Jason Nathu (Global Voices Online) writes about students from the Hugh Wooding Law School in Trinidad and Tobago and their project to encourage the public to join the fight against human trafficking. The students—Anessa Anderson and Sharla Weir of Barbados, Stefan Knights from Guyana and Nadia Scott from Trinidad and Tobago—chose the project as part of their participation in the law school’s Human Rights Law Clinic; they were among 16 students who advocated for various human rights concerns.
[. . .] The initiative, which was branded “Join The Fight”, consisted of a public service announcement, a short video on human trafficking in Trinidad and Tobago, and volunteering their time at an event organised by the Trinidad and Tobago Rape Crisis Society, in which the group assisted in the distribution of learning materials and in role playing. They also advised victims of rape and domestic violence about the human trafficking laws in Trinidad and Tobago. The logo used in the campaign was designed by Dane Elliott-Hamilton, a fellow student at the Hugh Wooding Law School.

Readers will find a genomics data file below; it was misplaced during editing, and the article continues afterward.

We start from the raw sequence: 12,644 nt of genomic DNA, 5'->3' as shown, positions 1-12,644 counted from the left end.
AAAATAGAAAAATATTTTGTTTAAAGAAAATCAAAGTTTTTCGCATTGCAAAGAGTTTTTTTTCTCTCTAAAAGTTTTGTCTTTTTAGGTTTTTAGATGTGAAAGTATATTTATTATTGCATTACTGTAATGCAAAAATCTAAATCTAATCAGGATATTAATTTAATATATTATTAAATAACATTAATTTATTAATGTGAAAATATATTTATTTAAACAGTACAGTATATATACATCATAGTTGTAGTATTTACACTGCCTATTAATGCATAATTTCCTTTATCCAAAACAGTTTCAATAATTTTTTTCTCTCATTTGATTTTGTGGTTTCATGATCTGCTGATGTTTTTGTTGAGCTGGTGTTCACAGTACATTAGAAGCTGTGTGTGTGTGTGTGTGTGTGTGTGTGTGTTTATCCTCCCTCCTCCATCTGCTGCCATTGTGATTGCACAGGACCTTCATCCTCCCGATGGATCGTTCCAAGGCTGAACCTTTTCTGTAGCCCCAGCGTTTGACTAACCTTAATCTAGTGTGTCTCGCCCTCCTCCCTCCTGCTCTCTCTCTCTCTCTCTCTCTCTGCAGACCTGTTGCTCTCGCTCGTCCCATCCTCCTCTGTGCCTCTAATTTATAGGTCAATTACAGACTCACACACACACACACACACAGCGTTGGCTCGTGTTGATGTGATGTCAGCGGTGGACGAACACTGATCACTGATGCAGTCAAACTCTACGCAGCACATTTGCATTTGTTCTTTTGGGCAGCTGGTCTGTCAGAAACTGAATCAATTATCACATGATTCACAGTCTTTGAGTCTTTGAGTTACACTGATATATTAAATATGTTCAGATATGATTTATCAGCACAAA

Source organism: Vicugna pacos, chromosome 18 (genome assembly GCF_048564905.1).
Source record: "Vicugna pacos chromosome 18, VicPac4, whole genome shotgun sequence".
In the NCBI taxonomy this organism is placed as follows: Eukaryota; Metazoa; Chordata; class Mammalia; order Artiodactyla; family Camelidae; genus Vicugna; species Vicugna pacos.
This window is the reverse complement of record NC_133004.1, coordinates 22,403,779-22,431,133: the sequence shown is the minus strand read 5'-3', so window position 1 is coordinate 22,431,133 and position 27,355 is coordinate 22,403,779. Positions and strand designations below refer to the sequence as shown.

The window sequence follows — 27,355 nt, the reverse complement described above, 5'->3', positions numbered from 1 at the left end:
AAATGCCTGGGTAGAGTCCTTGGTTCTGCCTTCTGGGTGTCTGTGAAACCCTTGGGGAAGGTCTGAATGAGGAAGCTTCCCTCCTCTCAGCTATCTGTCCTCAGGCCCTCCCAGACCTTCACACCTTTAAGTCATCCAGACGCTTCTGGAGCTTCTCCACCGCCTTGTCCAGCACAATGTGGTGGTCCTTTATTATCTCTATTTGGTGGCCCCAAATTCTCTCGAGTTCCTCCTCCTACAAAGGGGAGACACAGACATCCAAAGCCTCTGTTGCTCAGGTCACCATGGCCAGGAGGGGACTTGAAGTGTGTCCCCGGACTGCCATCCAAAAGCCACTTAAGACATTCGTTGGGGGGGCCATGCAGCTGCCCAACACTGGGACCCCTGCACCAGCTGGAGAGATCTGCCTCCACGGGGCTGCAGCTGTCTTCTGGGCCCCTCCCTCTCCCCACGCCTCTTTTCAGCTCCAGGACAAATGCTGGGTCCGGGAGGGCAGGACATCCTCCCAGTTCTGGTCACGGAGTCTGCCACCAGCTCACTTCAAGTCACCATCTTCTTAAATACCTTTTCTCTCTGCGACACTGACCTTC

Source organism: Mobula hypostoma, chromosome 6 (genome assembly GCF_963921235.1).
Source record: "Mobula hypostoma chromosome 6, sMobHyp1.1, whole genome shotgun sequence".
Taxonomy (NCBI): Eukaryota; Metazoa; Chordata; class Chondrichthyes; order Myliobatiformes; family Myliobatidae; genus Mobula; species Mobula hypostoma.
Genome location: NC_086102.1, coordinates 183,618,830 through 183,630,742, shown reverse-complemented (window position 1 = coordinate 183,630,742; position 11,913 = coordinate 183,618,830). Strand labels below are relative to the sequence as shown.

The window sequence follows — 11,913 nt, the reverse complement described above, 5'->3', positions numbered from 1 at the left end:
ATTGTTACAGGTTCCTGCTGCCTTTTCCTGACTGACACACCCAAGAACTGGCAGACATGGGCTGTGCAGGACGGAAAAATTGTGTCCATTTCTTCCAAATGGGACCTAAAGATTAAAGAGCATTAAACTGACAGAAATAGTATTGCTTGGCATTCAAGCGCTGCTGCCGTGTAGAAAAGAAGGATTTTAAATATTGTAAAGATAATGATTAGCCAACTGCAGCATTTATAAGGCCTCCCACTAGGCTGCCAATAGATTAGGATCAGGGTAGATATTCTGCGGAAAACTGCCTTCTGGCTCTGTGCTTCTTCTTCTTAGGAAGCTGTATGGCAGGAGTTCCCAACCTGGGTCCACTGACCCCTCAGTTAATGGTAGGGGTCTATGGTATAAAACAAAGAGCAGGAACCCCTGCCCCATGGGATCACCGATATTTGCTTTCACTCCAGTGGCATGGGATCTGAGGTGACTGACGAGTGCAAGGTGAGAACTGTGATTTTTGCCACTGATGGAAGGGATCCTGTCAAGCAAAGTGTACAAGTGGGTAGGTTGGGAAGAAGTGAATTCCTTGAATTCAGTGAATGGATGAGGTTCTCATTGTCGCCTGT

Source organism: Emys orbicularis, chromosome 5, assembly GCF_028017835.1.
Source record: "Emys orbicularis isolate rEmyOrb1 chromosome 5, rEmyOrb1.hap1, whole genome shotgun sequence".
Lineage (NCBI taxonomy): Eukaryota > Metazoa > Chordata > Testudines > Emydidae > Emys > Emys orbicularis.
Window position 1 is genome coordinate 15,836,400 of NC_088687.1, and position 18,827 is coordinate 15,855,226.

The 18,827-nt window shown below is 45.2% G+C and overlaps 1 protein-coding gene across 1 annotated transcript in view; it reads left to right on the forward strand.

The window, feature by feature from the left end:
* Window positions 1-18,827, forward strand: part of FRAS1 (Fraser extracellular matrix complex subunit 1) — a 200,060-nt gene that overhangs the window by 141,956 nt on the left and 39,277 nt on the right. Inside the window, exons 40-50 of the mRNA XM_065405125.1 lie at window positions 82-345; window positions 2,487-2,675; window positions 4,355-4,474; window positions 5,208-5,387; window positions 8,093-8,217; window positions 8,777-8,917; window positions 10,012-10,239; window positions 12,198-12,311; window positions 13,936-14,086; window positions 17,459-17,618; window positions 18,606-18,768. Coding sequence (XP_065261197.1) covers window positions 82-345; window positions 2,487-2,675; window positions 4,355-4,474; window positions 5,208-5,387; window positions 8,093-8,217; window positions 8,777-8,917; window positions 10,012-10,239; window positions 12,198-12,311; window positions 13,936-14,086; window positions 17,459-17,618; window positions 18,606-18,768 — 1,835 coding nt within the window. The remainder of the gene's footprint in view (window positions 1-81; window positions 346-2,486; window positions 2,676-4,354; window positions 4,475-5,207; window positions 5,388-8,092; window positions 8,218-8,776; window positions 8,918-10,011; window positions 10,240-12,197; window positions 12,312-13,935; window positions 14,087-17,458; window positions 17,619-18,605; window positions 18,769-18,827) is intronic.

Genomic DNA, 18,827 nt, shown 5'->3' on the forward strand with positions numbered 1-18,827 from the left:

Trinidad and Tobago has been described as a destination, source, and transit country for human trafficking, specifically as it relates to forced prostitution, and children and men in conditions of forced labour. The students collaborated with their charity of choice, the Caribbean Umbrella Body for Restorative Behaviour (CURB), providing promotional materials to the organisation and eliciting CURB’s expertise as a support body for both criminal offenders and victims in their research for the project:
“We identified the CURB as the most prominent NGO which addresses human trafficking at the policy and ground level. […] we volunteered our time with the CURB […] This experience was definitely an amazing one as the members of the group were able to impart knowledge of a critical human rights area in the country and educate the vast number of persons who were in attendance on that day.”
The students also created a public service announcement, to be distributed digitally and broadcast on local television stations.